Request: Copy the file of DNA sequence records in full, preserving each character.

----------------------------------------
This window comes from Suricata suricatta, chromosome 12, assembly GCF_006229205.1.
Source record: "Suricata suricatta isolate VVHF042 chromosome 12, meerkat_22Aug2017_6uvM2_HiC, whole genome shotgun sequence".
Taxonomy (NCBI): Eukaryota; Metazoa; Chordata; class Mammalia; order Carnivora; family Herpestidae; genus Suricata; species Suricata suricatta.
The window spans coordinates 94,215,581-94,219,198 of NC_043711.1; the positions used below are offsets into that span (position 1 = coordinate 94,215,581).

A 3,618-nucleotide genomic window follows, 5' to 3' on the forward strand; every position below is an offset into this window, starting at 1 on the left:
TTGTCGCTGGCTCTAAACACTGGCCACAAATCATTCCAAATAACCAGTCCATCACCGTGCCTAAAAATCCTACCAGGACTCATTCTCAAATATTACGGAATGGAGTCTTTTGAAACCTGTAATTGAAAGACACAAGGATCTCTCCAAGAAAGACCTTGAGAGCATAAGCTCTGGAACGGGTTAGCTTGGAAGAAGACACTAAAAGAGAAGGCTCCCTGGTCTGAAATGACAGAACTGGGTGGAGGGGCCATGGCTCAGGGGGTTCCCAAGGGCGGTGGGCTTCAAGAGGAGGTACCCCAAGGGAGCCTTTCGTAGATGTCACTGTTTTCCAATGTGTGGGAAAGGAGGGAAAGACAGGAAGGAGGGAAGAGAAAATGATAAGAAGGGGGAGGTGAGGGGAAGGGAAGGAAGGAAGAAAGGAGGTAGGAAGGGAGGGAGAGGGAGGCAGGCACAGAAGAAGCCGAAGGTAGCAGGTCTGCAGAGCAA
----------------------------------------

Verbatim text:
This window comes from Suricata suricatta, chromosome 12, assembly GCF_006229205.1.
Source record: "Suricata suricatta isolate VVHF042 chromosome 12, meerkat_22Aug2017_6uvM2_HiC, whole genome shotgun sequence".
Taxonomy (NCBI): Eukaryota; Metazoa; Chordata; class Mammalia; order Carnivora; family Herpestidae; genus Suricata; species Suricata suricatta.
The window spans coordinates 94,215,581-94,219,198 of NC_043711.1; the positions used below are offsets into that span (position 1 = coordinate 94,215,581).

A 3,618-nucleotide genomic window follows, 5' to 3' on the forward strand; every position below is an offset into this window, starting at 1 on the left:
TTGTCGCTGGCTCTAAACACTGGCCACAAATCATTCCAAATAACCAGTCCATCACCGTGCCTAAAAATCCTACCAGGACTCATTCTCAAATATTACGGAATGGAGTCTTTTGAAACCTGTAATTGAAAGACACAAGGATCTCTCCAAGAAAGACCTTGAGAGCATAAGCTCTGGAACGGGTTAGCTTGGAAGAAGACACTAAAAGAGAAGGCTCCCTGGTCTGAAATGACAGAACTGGGTGGAGGGGCCATGGCTCAGGGGGTTCCCAAGGGCGGTGGGCTTCAAGAGGAGGTACCCCAAGGGAGCCTTTCGTAGATGTCACTGTTTTCCAATGTGTGGGAAAGGAGGGAAAGACAGGAAGGAGGGAAGAGAAAATGATAAGAAGGGGGAGGTGAGGGGAAGGGAAGGAAGGAAGAAAGGAGGTAGGAAGGGAGGGAGAGGGAGGCAGGCACAGAAGAAGCCGAAGGTAGCAGGTCTGCAGAGCAA